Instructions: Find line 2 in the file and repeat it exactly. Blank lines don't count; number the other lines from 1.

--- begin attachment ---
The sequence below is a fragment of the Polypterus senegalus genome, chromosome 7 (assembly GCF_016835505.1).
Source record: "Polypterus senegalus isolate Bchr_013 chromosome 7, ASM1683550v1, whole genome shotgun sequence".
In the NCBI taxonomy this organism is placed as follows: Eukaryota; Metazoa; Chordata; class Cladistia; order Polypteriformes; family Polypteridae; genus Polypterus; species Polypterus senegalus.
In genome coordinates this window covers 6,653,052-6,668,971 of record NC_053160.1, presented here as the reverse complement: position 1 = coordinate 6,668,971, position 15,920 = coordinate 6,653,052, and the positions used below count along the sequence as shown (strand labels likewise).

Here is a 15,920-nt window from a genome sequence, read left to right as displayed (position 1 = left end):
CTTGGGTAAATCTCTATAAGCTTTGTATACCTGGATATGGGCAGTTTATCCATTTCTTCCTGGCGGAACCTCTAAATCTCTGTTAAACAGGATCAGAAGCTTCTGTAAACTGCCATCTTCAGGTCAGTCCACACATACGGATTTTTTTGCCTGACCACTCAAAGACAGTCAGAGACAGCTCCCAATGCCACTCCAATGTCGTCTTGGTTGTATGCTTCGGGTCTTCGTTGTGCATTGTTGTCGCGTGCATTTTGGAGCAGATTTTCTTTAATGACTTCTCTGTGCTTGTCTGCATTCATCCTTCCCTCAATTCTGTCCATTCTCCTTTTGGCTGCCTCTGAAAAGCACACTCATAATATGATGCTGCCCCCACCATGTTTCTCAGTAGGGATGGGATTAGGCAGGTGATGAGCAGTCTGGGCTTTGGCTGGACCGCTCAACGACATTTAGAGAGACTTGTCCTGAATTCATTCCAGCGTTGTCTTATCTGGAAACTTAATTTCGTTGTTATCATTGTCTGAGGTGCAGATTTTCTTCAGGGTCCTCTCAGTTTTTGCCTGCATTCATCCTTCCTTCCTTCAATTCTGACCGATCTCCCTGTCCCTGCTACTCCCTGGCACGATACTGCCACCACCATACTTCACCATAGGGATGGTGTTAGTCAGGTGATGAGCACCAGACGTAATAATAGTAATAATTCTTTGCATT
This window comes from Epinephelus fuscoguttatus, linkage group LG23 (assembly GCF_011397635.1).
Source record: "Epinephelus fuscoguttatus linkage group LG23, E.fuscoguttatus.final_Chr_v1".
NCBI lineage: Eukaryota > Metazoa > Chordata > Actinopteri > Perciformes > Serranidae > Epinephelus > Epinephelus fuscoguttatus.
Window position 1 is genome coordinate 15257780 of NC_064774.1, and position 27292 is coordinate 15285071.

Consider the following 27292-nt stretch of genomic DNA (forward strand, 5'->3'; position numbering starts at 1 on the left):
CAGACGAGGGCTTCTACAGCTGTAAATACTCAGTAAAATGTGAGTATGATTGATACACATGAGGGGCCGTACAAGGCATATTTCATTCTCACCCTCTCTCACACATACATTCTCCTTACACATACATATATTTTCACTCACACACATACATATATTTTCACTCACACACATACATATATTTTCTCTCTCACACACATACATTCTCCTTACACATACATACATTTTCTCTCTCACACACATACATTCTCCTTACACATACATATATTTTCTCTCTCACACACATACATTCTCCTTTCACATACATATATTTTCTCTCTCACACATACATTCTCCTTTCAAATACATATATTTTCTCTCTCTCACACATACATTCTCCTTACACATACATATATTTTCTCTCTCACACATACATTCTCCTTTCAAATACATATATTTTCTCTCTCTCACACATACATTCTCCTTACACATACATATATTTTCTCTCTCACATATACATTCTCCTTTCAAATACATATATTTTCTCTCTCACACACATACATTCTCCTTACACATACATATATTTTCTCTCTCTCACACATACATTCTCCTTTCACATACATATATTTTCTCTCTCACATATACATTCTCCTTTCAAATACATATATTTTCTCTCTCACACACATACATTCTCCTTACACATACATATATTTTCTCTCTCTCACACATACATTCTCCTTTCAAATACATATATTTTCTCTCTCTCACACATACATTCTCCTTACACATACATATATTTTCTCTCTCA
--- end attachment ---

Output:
Source record: "Polypterus senegalus isolate Bchr_013 chromosome 7, ASM1683550v1, whole genome shotgun sequence".